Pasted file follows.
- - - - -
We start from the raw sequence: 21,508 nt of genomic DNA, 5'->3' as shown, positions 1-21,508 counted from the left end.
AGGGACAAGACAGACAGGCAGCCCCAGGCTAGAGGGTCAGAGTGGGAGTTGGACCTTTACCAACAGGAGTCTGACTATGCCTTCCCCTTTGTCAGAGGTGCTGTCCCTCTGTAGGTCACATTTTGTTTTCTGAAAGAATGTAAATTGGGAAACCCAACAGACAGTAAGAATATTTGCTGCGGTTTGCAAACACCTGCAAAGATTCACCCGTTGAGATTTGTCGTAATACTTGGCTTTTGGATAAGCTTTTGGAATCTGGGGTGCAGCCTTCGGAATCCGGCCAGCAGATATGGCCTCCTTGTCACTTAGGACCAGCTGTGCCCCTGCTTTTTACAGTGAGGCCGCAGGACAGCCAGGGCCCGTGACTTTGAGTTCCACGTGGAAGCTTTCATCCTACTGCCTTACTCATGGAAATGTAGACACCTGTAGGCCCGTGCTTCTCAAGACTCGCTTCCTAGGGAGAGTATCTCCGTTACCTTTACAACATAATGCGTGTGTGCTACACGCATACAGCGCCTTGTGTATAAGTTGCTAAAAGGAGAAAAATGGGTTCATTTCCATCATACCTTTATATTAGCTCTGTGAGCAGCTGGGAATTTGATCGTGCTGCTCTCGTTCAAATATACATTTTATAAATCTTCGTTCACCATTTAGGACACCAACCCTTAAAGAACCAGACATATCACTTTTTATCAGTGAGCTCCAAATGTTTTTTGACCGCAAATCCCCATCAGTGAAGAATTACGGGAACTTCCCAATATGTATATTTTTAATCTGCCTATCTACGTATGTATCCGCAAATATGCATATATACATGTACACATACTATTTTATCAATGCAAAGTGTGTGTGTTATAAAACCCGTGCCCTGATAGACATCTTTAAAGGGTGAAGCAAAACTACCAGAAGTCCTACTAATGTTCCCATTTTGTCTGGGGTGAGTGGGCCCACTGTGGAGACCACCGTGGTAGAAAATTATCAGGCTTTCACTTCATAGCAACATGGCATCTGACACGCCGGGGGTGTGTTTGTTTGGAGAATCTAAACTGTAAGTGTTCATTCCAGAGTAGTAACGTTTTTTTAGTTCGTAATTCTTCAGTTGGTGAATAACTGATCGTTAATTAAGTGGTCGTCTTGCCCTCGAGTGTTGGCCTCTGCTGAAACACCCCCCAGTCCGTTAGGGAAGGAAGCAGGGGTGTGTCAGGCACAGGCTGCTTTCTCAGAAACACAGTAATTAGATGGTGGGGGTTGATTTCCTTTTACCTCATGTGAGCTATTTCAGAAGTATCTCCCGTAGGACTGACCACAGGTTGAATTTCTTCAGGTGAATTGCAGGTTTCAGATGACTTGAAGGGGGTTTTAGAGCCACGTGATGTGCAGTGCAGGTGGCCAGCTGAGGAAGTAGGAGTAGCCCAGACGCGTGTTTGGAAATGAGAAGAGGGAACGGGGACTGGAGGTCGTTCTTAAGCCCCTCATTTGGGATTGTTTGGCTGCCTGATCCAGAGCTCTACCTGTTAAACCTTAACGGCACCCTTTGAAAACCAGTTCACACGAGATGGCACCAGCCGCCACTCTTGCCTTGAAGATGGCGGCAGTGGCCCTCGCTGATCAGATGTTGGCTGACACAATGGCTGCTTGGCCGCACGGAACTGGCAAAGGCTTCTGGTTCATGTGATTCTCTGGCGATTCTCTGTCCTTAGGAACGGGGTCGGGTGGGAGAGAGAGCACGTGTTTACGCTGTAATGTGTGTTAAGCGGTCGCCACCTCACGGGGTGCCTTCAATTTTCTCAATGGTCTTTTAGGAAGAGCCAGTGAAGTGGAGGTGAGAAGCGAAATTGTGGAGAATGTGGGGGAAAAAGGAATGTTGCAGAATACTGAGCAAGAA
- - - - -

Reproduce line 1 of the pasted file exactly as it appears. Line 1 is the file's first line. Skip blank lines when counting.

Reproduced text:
We start from the raw sequence: 21,508 nt of genomic DNA, 5'->3' as shown, positions 1-21,508 counted from the left end.